In Western Germany the Landstuhl Regional Medical Center is the largest US military medical facility outside the U.S. and gives care to both US and coalition forces, as well as their families. KJZZ’s Tony Ganzer visited Landstuhl, and brings the voices of three Arizonans in the military medical system, with very different stories.
“The war in Afghanistan…a lot of people I guess forgot about it,” says Joshua Valles from his hospital room in Landstuhl, Germany. The Staff Sergeant is only in his late 20s, but has served four tours of duty in combat zones, one in Kosovo and three in Afghanistan.
“When I first got here people asked me, ‘Oh you got shot in Afghanistan?’ I said yeah. They said, ’We didn’t know there was a war in Afghanistan.’ I was like oh yeah, there’s still a lot of combat going on,” he says with a slight chuckle.
Valles is from Tucson, and joined the Army right after high school, finding his place in the 173rd Airborne Combat Division based in Vicenza, Italy.
On this day he’s recovering from surgery on his leg where doctors repaired some damage, and removed a bullet, taken during a nighttime patrol shift in Afghanistan.
“Uh, we got ambushed,” Valles says, recalling the incident. “It was at night. Uh…We didn’t even see them, they were just waiting for us. One of my friends got shot first. He got shot in his femoral artery. I was going to help him but there was too much heavy fire coming through.”
Valles noticed a Taliban fighter trying to flank the American unit, running about 15 meters away.
“As soon as I um saw him I…uh..shot him. There was another machine gunner—a Taliban—he seen me shot him. And he was right in front of us…right in front of me and my friend. I didn’t see him until he started shooting. I told my friend to get out of the way cause he was going to get shot again, so he got out of the way, and that’s when I got shot,” he says.
The bullet shattered Valles’ femur bone, and he was rushed to Landstuhl.
His buddy died.
Doctors told Valles he would never run again, and the injury effectively ends his ability to serve in combat. For now he’s been transferred to a transition unit, and the military will offer him a non-combat job. Valles instead wants to go to the University of Arizona for a criminal justice degree and to try another profession.
“More DEA than FBI. It’s another one of those things, they didn’t completely forget about it, but the war on drugs,” he says. “I’ll go to another war now….hopefully.”
Valles is single, though his parents and siblings still live in Tucson. He says life in the military is something you just get used to. He assures he’ll run again with time, though for now he gets around with crutches.
“I can’t wait to go home, but I do enjoy being here.”
Chief Hospital Corpsman Gabrielle Duffy is a lab technician at Landstuhl, in charge of blood and chemical testing. She’s a naval reservist who works at the Phoenix Veteran’s hospital on Indian School Road.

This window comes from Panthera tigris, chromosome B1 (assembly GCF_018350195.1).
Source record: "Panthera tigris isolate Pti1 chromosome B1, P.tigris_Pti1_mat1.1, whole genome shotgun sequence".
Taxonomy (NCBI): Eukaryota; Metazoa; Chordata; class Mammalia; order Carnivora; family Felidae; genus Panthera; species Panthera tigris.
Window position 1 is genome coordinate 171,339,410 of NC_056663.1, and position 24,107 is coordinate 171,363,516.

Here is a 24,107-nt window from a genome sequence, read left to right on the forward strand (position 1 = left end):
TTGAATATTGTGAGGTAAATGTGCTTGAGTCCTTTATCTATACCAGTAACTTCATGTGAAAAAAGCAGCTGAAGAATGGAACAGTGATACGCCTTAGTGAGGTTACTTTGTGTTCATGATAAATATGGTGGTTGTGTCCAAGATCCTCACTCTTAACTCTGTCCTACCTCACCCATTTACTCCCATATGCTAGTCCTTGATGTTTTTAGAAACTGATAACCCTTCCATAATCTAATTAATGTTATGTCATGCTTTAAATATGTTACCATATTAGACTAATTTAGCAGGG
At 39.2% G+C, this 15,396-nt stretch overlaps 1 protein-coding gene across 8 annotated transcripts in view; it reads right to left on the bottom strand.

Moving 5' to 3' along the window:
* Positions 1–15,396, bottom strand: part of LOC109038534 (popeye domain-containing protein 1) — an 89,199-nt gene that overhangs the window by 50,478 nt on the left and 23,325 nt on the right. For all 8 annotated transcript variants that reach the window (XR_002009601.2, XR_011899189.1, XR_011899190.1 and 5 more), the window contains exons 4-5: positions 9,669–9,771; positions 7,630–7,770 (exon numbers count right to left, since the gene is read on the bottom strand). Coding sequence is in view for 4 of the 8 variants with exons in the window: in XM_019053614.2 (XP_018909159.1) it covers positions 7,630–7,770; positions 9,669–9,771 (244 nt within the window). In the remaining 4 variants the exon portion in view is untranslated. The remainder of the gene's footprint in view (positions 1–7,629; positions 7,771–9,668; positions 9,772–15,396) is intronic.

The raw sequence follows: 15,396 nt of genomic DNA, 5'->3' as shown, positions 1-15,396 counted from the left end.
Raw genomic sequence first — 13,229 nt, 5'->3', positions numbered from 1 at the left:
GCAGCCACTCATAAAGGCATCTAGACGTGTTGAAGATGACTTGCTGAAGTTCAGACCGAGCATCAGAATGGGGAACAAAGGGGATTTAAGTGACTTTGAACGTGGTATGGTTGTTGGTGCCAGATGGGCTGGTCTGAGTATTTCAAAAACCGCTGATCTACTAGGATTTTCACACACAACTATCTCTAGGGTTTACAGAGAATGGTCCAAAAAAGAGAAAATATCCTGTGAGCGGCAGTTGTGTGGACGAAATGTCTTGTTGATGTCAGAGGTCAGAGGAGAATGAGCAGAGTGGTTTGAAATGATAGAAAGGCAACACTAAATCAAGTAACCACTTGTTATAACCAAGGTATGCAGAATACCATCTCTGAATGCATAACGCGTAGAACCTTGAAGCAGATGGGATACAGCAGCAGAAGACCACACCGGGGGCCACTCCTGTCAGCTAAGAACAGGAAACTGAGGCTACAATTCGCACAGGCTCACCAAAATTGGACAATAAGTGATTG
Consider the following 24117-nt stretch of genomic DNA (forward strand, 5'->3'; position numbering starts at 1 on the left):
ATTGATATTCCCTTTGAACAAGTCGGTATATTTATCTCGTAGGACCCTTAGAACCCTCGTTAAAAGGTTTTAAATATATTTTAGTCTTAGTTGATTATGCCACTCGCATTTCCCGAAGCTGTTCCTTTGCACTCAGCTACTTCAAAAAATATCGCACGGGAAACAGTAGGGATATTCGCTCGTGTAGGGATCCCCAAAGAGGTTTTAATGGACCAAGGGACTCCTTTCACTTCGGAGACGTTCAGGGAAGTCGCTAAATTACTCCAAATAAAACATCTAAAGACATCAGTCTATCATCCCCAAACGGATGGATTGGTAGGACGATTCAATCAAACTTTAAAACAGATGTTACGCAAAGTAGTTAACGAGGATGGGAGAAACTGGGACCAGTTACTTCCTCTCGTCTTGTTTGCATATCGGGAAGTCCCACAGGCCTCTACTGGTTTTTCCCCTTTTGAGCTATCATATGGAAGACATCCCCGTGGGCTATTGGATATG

This is her second mobilization in 5 years.
“There’s that added adrenaline because the mission can come any time,” she says. “Of course at a regular hospital back home you don’t have that feeling of buses coming in to bring wounded. Here you have to be hyper vigilant and ready for anything.”
Duffy’s family moved to Arizona from Hawaii in 1977, and she’s worked with the VA hospital for 16 years. Her mother still lives in Casa Grande, and they keep in touch with video calling.
Duffy is single, and says that probably makes being abroad a little easier for her. Even still she says the experience is sometimes overwhelming.
“We hear names and numbers but you have to know that person has more of an identity than that face and a number…what they have sacrificed, and they may have family, extended or otherwise. You shouldn’t forget that,” she says.
Duffy hopes to go home sometime in October.
Lieutenant Colonel Melissa Hale, a life long Arizonan from Mesa works in the Maternal medicine wing. She’s in charge of every aspect of maternal child nursing, and has been in the service for 20 years.
“Nursing, when I came into nursing, I think nursing has highs and lows, and nursing jobs were harder to come by. And the army offered me a good thing, so I joined the army,” she says.
Hale says people sometimes forget Landstuhl cares for people left behind, as well as wounded soldiers. She says a lot of her job is about taking care of the families of those deployed soldiers.
“You may not completely understand everything they’re going through, but I think they feel like you’re there for them. You’re a connection,” she says.
Hale, and all the Arizonans interviewed for this story were asked what people back home might be missing about the military mission abroad.
Hale emphasized the consensus view.
“I don’t think you know unless you were here,” Hale says, with some tears in her eyes and passion in her voice. “I know that sounds so stupid. But…it’s a personal emotional thing to me. It’s not political to us here. It’s a personal belief thing to me. I mean these guys who come off the plane with no arms or no legs aren’t there doing it because of political reasons. They do it because they believe in it.”
Hale, Duffy, and Valles all say they’re working to complete their mission what ever that may be.
Hale says Landstuhl may not be the middle of a war zone, but it’s pretty darn close.